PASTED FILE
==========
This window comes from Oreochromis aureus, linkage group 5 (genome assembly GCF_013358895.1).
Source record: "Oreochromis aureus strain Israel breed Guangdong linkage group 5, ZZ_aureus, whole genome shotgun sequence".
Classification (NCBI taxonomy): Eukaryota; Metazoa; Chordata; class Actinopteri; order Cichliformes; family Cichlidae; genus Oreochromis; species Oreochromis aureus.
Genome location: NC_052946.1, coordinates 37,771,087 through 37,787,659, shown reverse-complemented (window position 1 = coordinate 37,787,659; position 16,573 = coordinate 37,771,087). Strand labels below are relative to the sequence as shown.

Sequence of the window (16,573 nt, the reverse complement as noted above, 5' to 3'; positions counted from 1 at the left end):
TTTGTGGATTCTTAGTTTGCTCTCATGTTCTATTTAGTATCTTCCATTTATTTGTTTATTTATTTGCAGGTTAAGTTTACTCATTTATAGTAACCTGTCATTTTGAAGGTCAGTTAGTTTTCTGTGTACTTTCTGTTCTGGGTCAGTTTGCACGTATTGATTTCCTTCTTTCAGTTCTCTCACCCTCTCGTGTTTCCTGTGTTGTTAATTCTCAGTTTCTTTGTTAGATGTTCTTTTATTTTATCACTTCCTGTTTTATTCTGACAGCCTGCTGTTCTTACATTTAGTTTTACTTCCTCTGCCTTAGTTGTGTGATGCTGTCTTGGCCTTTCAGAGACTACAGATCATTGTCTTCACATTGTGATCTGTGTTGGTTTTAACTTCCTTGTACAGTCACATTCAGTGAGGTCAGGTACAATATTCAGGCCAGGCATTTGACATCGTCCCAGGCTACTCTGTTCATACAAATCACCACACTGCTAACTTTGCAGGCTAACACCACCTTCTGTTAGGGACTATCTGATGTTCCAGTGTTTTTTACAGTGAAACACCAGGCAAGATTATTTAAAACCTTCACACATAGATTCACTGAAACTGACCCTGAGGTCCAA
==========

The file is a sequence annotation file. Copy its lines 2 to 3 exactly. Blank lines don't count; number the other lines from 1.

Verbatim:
Source record: "Oreochromis aureus strain Israel breed Guangdong linkage group 5, ZZ_aureus, whole genome shotgun sequence".
Classification (NCBI taxonomy): Eukaryota; Metazoa; Chordata; class Actinopteri; order Cichliformes; family Cichlidae; genus Oreochromis; species Oreochromis aureus.